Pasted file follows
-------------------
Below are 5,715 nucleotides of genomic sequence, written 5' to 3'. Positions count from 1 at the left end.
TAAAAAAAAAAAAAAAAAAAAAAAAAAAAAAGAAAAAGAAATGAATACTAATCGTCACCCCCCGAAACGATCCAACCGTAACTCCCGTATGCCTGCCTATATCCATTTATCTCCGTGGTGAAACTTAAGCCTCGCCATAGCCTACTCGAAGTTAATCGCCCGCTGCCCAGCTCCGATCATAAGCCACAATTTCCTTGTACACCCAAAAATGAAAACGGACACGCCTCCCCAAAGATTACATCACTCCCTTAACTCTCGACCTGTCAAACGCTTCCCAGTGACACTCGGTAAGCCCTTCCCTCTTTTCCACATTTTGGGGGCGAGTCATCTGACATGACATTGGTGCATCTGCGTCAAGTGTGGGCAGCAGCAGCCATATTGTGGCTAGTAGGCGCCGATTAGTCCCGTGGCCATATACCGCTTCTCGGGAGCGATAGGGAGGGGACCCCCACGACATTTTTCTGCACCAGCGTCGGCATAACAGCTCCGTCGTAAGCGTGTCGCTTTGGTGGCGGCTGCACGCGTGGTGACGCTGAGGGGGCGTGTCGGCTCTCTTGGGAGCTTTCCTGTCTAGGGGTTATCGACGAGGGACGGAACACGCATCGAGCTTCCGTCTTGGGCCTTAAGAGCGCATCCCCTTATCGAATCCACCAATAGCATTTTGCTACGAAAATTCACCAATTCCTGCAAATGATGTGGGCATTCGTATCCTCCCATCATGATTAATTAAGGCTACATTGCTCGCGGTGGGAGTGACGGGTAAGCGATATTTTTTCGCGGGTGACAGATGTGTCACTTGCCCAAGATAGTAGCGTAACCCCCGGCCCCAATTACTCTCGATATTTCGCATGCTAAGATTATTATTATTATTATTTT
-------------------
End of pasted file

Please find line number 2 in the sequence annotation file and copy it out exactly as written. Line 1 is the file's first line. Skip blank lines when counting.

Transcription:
TAAAAAAAAAAAAAAAAAAAAAAAAAAAAAAGAAAAAGAAATGAATACTAATCGTCACCCCCCGAAACGATCCAACCGTAACTCCCGTATGCCTGCCTATATCCATTTATCTCCGTGGTGAAACTTAAGCCTCGCCATAGCCTACTCGAAGTTAATCGCCCGCTGCCCAGCTCCGATCATAAGCCACAATTTCCTTGTACACCCAAAAATGAAAACGGACACGCCTCCCCAAAGATTACATCACTCCCTTAACTCTCGACCTGTCAAACGCTTCCCAGTGACACTCGGTAAGCCCTTCCCTCTTTTCCACATTTTGGGGGCGAGTCATCTGACATGACATTGGTGCATCTGCGTCAAGTGTGGGCAGCAGCAGCCATATTGTGGCTAGTAGGCGCCGATTAGTCCCGTGGCCATATACCGCTTCTCGGGAGCGATAGGGAGGGGACCCCCACGACATTTTTCTGCACCAGCGTCGGCATAACAGCTCCGTCGTAAGCGTGTCGCTTTGGTGGCGGCTGCACGCGTGGTGACGCTGAGGGGGCGTGTCGGCTCTCTTGGGAGCTTTCCTGTCTAGGGGTTATCGACGAGGGACGGAACACGCATCGAGCTTCCGTCTTGGGCCTTAAGAGCGCATCCCCTTATCGAATCCACCAATAGCATTTTGCTACGAAAATTCACCAATTCCTGCAAATGATGTGGGCATTCGTATCCTCCCATCATGATTAATTAAGGCTACATTGCTCGCGGTGGGAGTGACGGGTAAGCGATATTTTTTCGCGGGTGACAGATGTGTCACTTGCCCAAGATAGTAGCGTAACCCCCGGCCCCAATTACTCTCGATATTTCGCATGCTAAGATTATTATTATTATTATTTT